The global management of water must be rethought, a new report urges. Wendy Barnaby reports.
If politics is the art of the possible, this document is a work of art." The first words used by Kadar Asmal, South African minister of education and chair of the World Commission on Dams, to introduce the commission's final report, sum up the new framework for managing water resources. Tony Allen, professor of geography at the School of Oriental and African Studies, University of London, says: "Water policy will be transformed if it is politically feasible. Influencing political feasibility is the next essential water resource paradigm."
It has been a long road to this approach to water management. Allen has counted four previous paradigms in the history of dam-building, and the report reflects them all.
The report has been produced by a commission that grew out of a World Bank/World Conservation Union meeting in 1997, at which representatives of governments, the private sector, international financial institutions, civil society organisations and affected people discussed the controversial issues associated with large dams.
This century, the nations of the world have collectively bought, on average, one large dam per day; yet there have been no independent, comprehensive analyses of why they have come about, how they perform over time, how they affect people, ecosystems and development, and whether they are worth the investment. This is what the commission has been examining.
Its research has shown that large dams have generally not achieved their targets, whether for irrigation, hydropower or water supply; that they have had more negative than positive impacts on ecosystems; and that they have caused 40 to 80 million people worldwide to be physically displaced. These people's health and livelihoods have often been put at risk and adequate compensation has not been granted.
The report deserves notice not only because it illuminates the past and future paradigms of water resource management, but because, as a research document, it represents a huge consultative effort that gives its conclusions moral force.
The commission's 400-page report was launched last week in London, with Nelson Mandela as one of the guest speakers. The commission comprises 12 people, chosen to reflect regional diversity, expertise and stakeholder perspectives. They come from developed and developing countries, with backgrounds in industry, aid, engineering, affected people's groups, water management, campaigns against dams and environmental protection.
In two years, the commission undertook studies of 11 large dams in five continents, surveyed 150 dams in 56 countries, conducted 17 thematic reviews along five dimensions of the debate, as well as four regional consultations, and attracted 947 submissions from 79 countries.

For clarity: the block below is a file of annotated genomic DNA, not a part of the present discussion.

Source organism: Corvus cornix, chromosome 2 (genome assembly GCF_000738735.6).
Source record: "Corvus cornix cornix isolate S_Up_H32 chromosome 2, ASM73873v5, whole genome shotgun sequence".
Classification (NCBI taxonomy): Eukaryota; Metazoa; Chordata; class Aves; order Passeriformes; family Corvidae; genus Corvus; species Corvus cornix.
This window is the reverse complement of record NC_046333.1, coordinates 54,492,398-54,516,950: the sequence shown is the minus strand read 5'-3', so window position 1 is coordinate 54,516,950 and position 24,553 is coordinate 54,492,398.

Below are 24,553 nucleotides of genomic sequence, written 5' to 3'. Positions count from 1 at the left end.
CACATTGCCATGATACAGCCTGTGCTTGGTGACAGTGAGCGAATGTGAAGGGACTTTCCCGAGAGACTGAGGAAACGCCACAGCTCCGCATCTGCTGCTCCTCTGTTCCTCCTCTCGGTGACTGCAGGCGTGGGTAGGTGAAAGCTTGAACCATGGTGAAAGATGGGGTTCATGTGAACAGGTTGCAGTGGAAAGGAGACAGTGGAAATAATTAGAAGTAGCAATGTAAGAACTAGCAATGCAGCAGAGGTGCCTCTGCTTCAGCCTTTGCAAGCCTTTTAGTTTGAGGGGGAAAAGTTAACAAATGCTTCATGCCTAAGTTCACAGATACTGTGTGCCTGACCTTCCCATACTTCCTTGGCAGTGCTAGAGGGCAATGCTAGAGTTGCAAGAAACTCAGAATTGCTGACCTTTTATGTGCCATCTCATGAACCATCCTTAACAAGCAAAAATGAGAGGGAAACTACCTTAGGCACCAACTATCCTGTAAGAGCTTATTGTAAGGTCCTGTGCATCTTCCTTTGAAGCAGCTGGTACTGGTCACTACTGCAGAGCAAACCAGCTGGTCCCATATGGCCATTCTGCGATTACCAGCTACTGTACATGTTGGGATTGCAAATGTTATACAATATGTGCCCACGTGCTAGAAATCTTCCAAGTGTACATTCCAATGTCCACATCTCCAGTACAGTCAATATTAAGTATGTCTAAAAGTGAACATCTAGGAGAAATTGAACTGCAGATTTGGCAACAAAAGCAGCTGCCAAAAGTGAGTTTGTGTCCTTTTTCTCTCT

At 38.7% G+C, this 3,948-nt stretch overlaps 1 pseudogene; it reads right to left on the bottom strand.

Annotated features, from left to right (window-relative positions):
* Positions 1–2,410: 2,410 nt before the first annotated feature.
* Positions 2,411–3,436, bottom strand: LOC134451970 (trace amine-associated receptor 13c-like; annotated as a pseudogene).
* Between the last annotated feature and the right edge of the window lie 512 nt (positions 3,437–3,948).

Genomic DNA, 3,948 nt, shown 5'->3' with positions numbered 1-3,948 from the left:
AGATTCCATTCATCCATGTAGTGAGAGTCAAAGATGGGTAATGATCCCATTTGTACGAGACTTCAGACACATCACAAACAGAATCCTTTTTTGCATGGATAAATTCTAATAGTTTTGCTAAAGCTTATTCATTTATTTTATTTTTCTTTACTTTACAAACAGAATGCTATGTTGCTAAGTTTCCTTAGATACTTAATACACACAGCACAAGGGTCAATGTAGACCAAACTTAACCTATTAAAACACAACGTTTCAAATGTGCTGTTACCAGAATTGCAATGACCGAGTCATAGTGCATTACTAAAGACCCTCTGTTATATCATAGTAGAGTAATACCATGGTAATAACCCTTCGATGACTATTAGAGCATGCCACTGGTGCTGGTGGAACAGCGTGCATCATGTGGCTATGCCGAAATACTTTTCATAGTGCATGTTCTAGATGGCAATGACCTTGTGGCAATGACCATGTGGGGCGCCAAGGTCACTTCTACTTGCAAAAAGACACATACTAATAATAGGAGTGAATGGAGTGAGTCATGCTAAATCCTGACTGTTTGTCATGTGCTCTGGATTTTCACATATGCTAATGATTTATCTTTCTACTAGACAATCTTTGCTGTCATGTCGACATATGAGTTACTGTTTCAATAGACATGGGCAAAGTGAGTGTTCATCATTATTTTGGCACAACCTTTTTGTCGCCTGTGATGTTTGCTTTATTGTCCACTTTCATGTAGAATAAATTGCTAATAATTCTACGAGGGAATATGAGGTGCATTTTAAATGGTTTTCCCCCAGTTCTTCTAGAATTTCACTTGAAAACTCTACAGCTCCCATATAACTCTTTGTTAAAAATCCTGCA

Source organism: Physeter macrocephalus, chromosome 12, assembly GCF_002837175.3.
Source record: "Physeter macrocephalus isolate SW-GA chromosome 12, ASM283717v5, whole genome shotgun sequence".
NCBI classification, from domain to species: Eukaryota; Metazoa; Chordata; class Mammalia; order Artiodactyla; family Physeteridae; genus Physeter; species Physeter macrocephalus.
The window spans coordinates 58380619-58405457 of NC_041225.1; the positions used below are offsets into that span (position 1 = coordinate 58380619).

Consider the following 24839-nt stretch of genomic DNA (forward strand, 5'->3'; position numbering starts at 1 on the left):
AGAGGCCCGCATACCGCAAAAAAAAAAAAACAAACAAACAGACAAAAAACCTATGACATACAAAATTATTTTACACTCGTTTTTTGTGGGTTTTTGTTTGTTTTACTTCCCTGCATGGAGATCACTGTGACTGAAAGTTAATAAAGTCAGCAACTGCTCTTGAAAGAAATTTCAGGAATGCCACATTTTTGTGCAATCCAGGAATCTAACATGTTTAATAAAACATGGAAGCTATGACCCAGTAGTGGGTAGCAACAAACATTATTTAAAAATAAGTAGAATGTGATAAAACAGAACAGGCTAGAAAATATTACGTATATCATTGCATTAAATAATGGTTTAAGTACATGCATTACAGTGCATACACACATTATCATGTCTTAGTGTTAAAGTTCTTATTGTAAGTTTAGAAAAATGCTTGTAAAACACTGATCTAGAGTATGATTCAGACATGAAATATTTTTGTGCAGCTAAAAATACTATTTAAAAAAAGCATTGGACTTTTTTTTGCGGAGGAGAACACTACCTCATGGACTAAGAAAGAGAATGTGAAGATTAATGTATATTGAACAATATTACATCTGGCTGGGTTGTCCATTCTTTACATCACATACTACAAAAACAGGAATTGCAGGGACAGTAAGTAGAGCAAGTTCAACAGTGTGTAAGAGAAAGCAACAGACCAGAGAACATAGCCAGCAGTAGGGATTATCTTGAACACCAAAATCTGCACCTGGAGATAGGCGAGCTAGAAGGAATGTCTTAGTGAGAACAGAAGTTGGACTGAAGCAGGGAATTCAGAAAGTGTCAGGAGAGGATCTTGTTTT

The report's recommendations are a synthesis with inevitable compromises. But the fact that they were agreed by such a disparate group with such opposing interests is impressive.
There is only one dissenting opinion: that of Medha Patkar, from the Struggle to Save the Narmada River group in India. Reversing the traditional top-down approach in which governments and industry decide on new dams, he argues for a bottom-up strategy in which the rights of all stakeholders are recognised and the risks they run from a proposed dam are evaluated.
Asmal hopes the report will herald a new era in which "technology can... be kept under our united and democratic control, owned by all of us".
The commissioners do not imagine this will be easy. They argue that all stakeholders should be involved as the planning process unfolds. "We have tried to put forward what we consider to be the minimum requirements for negotiation and a consensus-building approach," says Joji Carino, from the Tebtebba Foundation (an international centre for indigenous policy, research and education) in the Philippines. "It is workable, but will require a real determination from governments (to ensure) public acceptance will be a key feature."
"Inclusiveness, participation and human rights are among the ideas which inspire the new approach," adds Allen.
This is a big change from the previous way of doing things. Dams have been built for thousands of years in the belief that nature could be controlled. By the mid-1970s, aid donors were recognising that they were damaging the environment.
While this realisation gripped donors, it made little headway in developing countries. Governments there have been even more hostile to the northern professional water community's conviction that water is an economic resource. For them it is political as well as economic in its importance.
"A fourth paradigm emerged in the last years of the 1990s - that of integrated water resource management," says Allen. "This requires a new holistic approach and an unprecedented level of political cooperation. But water users and policy-makers operate in political systems that determine whether or not the new models can be assimilated.
"The next essential water resource management paradigm is that water users will assimilate integrated water resource management, if integration is appreciated as a political process and not just as a technical, investment or information-sharing process," says Allen.